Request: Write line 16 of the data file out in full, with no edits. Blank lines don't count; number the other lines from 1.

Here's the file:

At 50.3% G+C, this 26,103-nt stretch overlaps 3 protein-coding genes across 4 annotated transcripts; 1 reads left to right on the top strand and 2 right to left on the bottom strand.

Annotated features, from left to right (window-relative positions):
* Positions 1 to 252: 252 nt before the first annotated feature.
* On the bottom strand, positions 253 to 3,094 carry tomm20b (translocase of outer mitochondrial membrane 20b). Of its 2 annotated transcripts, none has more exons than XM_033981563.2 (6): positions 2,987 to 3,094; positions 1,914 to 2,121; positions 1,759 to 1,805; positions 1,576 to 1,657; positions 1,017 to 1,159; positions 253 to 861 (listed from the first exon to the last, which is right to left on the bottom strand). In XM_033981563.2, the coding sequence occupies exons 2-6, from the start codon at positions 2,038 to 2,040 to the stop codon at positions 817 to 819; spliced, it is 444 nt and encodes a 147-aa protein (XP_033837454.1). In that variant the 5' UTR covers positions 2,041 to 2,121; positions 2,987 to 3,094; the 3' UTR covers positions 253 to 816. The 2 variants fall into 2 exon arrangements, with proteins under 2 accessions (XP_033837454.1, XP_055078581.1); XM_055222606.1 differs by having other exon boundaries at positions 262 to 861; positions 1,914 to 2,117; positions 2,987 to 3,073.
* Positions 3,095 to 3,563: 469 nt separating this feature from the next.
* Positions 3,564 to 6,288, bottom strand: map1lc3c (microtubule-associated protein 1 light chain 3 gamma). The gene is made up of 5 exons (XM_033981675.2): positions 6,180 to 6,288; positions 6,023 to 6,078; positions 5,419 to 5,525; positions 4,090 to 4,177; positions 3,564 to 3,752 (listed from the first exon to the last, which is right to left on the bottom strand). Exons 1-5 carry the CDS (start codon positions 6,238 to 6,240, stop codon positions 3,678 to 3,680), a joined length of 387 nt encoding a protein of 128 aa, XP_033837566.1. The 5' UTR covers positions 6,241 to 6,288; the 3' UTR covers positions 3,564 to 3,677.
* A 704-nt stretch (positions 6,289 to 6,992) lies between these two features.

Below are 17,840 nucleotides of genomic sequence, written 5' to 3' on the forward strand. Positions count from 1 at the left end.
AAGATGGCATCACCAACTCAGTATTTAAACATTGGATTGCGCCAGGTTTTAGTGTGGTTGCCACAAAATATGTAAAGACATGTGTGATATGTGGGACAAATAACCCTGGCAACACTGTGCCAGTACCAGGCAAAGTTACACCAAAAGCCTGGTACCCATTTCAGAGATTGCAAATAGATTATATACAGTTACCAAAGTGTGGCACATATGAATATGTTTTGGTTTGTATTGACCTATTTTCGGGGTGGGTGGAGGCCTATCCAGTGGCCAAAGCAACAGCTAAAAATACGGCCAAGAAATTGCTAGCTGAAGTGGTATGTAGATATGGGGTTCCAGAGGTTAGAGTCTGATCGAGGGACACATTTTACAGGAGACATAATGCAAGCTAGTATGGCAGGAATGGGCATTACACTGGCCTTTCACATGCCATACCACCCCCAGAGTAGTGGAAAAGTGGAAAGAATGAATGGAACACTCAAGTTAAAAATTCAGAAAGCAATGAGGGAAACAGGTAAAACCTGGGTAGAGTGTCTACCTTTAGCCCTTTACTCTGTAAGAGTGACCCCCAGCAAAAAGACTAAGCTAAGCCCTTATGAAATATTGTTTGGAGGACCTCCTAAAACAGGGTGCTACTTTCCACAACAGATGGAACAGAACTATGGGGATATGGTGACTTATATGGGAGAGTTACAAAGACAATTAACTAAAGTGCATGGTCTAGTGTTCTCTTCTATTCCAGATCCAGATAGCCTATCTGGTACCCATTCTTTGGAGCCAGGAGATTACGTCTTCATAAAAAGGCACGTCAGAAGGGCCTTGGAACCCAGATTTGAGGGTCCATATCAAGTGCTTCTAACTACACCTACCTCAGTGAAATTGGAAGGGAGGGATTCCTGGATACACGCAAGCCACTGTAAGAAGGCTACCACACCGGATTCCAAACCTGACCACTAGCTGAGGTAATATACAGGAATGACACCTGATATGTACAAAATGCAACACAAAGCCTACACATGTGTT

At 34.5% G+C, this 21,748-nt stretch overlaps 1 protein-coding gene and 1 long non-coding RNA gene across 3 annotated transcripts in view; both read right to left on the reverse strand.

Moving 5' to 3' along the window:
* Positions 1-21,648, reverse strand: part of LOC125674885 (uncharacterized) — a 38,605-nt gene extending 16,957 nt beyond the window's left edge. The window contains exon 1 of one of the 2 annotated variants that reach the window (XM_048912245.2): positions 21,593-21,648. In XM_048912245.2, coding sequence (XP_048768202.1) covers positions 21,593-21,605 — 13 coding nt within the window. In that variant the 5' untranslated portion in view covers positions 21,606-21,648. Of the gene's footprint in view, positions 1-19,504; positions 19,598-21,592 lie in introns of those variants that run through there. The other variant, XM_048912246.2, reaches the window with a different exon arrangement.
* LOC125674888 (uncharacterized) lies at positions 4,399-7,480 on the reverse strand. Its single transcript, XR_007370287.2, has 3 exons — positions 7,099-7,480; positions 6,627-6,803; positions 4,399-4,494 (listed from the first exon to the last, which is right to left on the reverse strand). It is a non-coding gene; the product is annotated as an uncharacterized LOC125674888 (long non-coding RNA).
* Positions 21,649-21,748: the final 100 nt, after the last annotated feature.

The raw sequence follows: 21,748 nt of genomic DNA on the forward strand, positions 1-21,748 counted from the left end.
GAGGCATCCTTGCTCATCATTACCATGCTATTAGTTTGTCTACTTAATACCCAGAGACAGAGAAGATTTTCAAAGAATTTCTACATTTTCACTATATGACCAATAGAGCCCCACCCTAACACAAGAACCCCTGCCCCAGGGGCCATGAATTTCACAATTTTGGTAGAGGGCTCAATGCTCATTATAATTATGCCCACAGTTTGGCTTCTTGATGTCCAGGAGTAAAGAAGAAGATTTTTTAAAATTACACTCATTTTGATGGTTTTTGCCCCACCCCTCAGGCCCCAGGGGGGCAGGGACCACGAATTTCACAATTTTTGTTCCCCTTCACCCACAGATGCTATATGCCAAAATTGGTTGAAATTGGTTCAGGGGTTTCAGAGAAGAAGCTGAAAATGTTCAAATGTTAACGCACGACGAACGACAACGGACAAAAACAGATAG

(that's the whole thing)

GAGGCATCCTTGCTCATCATTACCATGCTATTAGTTTGTCTACTTAATACCCAGAGACAGAGAAGATTTTCAAAGAATTTCTACATTTTCACTATATGACCAATAGAGCCCCACCCTAACACAAGAACCCCTGCCCCAGGGGCCATGAATTTCACAATTTTGGTAGAGGGCTCAATGCTCATTATAATTATGCCCACAGTTTGGCTTCTTGATGTCCAGGAGTAAAGAAGAAGATTTTTTAAAATTACACTCATTTTGATGGTTTTTGCCCCACCCCTCAGGCCCCAGGGGGGCAGGGACCACGAATTTCACAATTTTTGTTCCCCTTCACCCACAGATGCTATATGCCAAAATTGGTTGAAATTGGTTCAGGGGTTTCAGAGAAGAAGCTGAAAATGTTCAAATGTTAACGCACGACGAACGACAACGGACAAAAACAGATAG